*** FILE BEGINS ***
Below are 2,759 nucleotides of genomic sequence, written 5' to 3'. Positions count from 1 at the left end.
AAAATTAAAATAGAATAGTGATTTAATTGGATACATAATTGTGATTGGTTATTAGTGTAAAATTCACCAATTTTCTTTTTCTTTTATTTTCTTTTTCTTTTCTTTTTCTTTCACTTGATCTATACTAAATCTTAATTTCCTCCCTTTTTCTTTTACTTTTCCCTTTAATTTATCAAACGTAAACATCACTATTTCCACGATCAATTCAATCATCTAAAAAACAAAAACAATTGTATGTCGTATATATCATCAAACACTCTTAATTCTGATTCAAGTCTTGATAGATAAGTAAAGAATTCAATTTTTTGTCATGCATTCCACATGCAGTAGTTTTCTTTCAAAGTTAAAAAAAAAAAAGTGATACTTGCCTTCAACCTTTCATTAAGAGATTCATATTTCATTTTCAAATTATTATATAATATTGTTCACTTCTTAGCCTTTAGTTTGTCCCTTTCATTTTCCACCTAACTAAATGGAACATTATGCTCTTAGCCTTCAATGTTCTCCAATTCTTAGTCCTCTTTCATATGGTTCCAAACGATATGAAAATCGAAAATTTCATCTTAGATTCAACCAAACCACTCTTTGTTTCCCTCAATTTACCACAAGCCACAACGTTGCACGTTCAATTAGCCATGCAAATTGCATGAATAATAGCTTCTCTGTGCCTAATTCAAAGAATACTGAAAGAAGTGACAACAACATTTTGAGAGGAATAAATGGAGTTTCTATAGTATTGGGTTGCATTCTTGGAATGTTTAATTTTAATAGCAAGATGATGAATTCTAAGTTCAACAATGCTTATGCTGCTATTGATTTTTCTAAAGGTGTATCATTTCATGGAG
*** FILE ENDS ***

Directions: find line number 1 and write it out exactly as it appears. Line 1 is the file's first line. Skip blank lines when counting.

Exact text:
Below are 2,759 nucleotides of genomic sequence, written 5' to 3'. Positions count from 1 at the left end.